posted on 21 June 2016
from the St Louis Fed
Research shows that regardless of the types of commodities exported, commodities prices play a significant role in the growth of emerging economies. However, one common thread among these economies is the growth of China.
A previous blog post explored the connection between commodity prices and output. Research Officer and Economist Alexander Monge-Naranjo and Technical Research Associate Faisal Sohail found that deviations from trend in commodity prices and output are highly correlated for many emerging economies.
However, in an article in The Regional Economist, they also found that China, itself an emerging economy, has become a major importer of commodities. In 1990, China accounted for 2 percent of all commodities traded, while the U.S. and Japan accounted for about 15 percent each. By 2013, China's share had grown to 15 percent, while the share for both the U.S. and Japan had fallen to 10 percent each. The authors noted: "A similar trend holds if we consider only the market for energy commodities, e.g., oil, natural gas and coal."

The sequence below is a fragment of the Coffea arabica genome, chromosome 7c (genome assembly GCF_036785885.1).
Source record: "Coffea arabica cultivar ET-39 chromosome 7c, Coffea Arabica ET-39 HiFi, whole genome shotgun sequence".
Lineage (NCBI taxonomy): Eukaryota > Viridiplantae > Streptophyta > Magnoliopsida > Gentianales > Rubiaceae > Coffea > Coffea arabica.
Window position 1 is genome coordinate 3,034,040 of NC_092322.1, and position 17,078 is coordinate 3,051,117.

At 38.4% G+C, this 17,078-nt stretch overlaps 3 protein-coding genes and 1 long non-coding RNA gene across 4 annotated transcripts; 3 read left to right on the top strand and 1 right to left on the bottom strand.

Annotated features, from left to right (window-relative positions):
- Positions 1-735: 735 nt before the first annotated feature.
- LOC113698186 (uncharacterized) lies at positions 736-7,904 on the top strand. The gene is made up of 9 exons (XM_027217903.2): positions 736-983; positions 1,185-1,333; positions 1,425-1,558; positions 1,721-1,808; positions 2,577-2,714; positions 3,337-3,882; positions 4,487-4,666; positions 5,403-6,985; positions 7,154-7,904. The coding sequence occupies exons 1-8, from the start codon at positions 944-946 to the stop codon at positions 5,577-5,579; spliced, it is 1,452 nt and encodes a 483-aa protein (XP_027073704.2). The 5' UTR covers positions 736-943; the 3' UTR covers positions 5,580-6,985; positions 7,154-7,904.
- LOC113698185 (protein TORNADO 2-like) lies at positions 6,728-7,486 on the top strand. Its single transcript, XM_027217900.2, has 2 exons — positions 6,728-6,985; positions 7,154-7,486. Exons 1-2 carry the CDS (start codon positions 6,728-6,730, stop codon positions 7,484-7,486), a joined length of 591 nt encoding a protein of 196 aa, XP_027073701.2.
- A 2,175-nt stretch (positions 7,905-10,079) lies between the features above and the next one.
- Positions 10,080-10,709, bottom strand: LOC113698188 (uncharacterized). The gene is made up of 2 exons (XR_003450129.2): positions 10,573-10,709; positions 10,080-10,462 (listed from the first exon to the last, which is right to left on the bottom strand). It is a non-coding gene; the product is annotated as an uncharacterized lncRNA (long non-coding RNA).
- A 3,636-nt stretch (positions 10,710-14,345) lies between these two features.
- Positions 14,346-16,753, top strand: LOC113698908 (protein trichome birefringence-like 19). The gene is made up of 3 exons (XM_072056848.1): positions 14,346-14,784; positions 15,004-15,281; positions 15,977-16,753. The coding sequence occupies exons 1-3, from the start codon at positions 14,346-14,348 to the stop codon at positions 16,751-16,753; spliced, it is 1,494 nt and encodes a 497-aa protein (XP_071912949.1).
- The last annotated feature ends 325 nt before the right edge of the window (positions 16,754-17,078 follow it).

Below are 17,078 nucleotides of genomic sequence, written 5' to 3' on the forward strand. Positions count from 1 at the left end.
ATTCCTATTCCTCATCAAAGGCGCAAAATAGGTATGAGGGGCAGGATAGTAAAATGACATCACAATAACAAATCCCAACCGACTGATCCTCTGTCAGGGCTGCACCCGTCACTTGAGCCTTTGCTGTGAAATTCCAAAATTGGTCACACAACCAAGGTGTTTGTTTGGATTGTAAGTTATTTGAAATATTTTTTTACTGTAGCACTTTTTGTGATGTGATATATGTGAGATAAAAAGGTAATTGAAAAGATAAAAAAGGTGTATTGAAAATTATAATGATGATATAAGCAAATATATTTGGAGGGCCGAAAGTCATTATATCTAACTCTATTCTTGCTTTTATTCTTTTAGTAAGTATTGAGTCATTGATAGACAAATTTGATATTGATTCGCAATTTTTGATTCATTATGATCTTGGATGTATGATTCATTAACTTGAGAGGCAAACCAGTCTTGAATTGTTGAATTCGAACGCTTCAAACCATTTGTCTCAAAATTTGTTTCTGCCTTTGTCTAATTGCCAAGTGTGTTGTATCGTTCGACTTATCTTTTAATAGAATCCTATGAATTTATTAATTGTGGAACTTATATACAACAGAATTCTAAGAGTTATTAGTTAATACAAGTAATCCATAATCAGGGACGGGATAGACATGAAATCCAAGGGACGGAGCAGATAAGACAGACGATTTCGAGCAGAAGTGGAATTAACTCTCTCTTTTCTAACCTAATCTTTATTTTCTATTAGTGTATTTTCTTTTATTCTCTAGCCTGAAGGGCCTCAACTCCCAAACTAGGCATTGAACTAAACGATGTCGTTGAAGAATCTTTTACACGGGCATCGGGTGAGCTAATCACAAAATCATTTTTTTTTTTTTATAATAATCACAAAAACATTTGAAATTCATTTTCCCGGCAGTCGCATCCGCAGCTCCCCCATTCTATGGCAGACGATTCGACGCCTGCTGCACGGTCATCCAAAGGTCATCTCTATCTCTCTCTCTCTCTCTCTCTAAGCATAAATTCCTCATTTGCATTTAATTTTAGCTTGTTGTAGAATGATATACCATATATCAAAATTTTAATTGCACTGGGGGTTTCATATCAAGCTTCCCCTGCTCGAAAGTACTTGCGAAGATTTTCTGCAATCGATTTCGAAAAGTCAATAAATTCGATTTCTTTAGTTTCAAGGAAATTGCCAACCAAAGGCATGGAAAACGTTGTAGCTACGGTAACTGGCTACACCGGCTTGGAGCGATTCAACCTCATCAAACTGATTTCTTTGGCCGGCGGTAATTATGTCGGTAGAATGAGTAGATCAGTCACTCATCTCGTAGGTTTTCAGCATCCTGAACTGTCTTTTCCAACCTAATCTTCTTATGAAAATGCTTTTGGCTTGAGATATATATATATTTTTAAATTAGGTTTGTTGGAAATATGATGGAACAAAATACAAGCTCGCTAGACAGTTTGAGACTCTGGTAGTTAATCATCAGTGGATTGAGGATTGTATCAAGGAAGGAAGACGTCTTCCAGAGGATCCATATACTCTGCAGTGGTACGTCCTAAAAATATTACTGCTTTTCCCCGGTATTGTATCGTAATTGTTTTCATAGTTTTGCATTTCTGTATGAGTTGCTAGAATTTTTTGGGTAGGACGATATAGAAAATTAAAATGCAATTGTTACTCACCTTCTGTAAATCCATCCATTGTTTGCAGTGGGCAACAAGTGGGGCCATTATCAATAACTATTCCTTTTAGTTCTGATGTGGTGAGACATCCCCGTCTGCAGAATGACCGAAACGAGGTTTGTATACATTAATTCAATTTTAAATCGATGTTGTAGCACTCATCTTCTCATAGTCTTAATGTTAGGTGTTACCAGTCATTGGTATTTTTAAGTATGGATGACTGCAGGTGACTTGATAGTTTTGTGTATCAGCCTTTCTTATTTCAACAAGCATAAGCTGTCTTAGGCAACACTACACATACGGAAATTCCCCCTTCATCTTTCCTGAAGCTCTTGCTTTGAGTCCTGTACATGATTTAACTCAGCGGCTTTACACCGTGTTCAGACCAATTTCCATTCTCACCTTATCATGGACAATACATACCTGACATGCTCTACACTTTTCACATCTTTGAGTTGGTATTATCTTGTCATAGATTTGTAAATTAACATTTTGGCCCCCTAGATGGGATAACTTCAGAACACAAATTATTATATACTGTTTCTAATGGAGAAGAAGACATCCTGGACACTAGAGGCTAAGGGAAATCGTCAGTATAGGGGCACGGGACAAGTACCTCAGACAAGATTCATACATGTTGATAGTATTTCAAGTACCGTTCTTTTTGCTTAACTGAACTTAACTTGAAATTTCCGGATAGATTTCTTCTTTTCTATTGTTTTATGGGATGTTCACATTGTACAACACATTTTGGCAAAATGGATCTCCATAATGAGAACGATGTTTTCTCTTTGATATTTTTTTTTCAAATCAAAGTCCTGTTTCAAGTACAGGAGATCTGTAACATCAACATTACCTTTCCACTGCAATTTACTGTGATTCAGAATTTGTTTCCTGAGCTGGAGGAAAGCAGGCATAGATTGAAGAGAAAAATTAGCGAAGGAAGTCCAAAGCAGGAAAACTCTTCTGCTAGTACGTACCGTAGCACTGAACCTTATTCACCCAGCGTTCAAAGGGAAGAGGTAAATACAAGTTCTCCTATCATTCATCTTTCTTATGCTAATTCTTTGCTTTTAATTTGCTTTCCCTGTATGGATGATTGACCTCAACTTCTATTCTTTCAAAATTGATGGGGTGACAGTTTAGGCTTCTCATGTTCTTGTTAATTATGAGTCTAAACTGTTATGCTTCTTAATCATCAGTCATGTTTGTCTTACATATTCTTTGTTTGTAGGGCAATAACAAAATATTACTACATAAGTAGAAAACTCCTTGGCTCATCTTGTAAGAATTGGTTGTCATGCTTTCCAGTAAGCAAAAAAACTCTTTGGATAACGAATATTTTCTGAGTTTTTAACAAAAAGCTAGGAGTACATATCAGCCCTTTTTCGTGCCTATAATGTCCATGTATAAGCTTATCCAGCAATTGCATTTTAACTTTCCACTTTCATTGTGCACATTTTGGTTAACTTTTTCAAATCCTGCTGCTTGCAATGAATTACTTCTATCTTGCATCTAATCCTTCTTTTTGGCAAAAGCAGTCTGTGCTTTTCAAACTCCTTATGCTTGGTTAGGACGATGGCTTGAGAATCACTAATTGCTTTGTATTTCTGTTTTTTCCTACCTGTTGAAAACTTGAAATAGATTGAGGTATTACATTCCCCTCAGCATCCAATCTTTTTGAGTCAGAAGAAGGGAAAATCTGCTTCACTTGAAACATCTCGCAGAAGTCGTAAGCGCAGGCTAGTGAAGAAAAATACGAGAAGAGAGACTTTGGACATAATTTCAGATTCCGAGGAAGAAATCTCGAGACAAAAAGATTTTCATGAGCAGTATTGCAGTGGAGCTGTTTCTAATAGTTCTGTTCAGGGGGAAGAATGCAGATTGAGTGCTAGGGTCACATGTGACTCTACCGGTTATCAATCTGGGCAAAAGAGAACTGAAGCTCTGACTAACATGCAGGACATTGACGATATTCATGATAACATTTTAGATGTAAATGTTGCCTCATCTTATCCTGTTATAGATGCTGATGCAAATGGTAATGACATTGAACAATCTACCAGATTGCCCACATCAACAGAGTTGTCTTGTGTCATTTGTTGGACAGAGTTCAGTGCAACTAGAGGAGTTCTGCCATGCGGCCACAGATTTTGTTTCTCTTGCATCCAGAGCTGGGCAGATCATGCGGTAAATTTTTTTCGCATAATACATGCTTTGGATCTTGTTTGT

Why Has China's Share of the Commodities Market Grown?
Monge-Naranjo and Sohail noted that some of the factors behind China's rise have to do with other nations. Specifically, they mentioned that the U.S. has increasingly relied on domestic energy sources, lessening its need for energy imports, and Japan's "lost decade" led to a decline in trade.
But China's rapid growth is certainly a factor. It has averaged 10 percent growth in its gross domestic product (GDP) annually over the period 1990-2013, which has been accompanied by growing demand for industrial inputs. Monge-Naranjo and Sohail noted that China's growth also provided a boost to other emerging economies that were exporting to the country. (For more on how rising commodity prices affect emerging nations, see our blog post "The Connection between Commodity Prices and Output.")
The authors noted that the overall economic fluctuations of emerging markets seem to rely heavily on commodities prices, no matter the composition of commodities for export and their total export shares as a percentage of GDP. They wrote: "Yet, for these countries a salient common factor emerges: the importance of China and its growth prospects."
Views expressed are not necessarily those of the Federal Reserve Bank of St. Louis or of the Federal Reserve System.
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